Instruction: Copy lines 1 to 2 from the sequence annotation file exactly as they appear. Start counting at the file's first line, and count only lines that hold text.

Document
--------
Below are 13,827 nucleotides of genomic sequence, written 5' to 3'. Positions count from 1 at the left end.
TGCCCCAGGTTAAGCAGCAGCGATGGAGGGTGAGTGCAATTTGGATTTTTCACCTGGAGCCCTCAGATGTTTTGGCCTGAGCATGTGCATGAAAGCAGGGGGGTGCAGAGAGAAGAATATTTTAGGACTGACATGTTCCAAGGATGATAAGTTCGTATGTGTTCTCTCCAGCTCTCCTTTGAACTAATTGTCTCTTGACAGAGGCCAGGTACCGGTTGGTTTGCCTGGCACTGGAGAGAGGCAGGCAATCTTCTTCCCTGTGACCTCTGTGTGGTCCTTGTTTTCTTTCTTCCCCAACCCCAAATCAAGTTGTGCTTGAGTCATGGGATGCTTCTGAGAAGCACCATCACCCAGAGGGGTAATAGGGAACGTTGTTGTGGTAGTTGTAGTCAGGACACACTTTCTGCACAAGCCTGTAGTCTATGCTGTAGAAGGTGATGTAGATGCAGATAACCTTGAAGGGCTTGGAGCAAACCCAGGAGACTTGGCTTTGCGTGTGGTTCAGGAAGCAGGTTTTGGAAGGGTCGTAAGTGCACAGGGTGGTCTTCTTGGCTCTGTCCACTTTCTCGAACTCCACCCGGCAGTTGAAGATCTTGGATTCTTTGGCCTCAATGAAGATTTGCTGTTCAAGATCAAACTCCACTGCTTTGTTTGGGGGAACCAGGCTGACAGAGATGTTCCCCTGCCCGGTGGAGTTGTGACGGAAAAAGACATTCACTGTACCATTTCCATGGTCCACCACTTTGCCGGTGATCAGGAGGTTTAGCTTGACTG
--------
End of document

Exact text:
Below are 13,827 nucleotides of genomic sequence, written 5' to 3'. Positions count from 1 at the left end.
TGCCCCAGGTTAAGCAGCAGCGATGGAGGGTGAGTGCAATTTGGATTTTTCACCTGGAGCCCTCAGATGTTTTGGCCTGAGCATGTGCATGAAAGCAGGGGGGTGCAGAGAGAAGAATATTTTAGGACTGACATGTTCCAAGGATGATAAGTTCGTATGTGTTCTCTCCAGCTCTCCTTTGAACTAATTGTCTCTTGACAGAGGCCAGGTACCGGTTGGTTTGCCTGGCACTGGAGAGAGGCAGGCAATCTTCTTCCCTGTGACCTCTGTGTGGTCCTTGTTTTCTTTCTTCCCCAACCCCAAATCAAGTTGTGCTTGAGTCATGGGATGCTTCTGAGAAGCACCATCACCCAGAGGGGTAATAGGGAACGTTGTTGTGGTAGTTGTAGTCAGGACACACTTTCTGCACAAGCCTGTAGTCTATGCTGTAGAAGGTGATGTAGATGCAGATAACCTTGAAGGGCTTGGAGCAAACCCAGGAGACTTGGCTTTGCGTGTGGTTCAGGAAGCAGGTTTTGGAAGGGTCGTAAGTGCACAGGGTGGTCTTCTTGGCTCTGTCCACTTTCTCGAACTCCACCCGGCAGTTGAAGATCTTGGATTCTTTGGCCTCAATGAAGATTTGCTGTTCAAGATCAAACTCCACTGCTTTGTTTGGGGGAACCAGGCTGACAGAGATGTTCCCCTGCCCGGTGGAGTTGTGACGGAAAAAGACATTCACTGTACCATTTCCATGGTCCACCACTTTGCCGGTGATCAGGAGGTTTAGCTTGACTG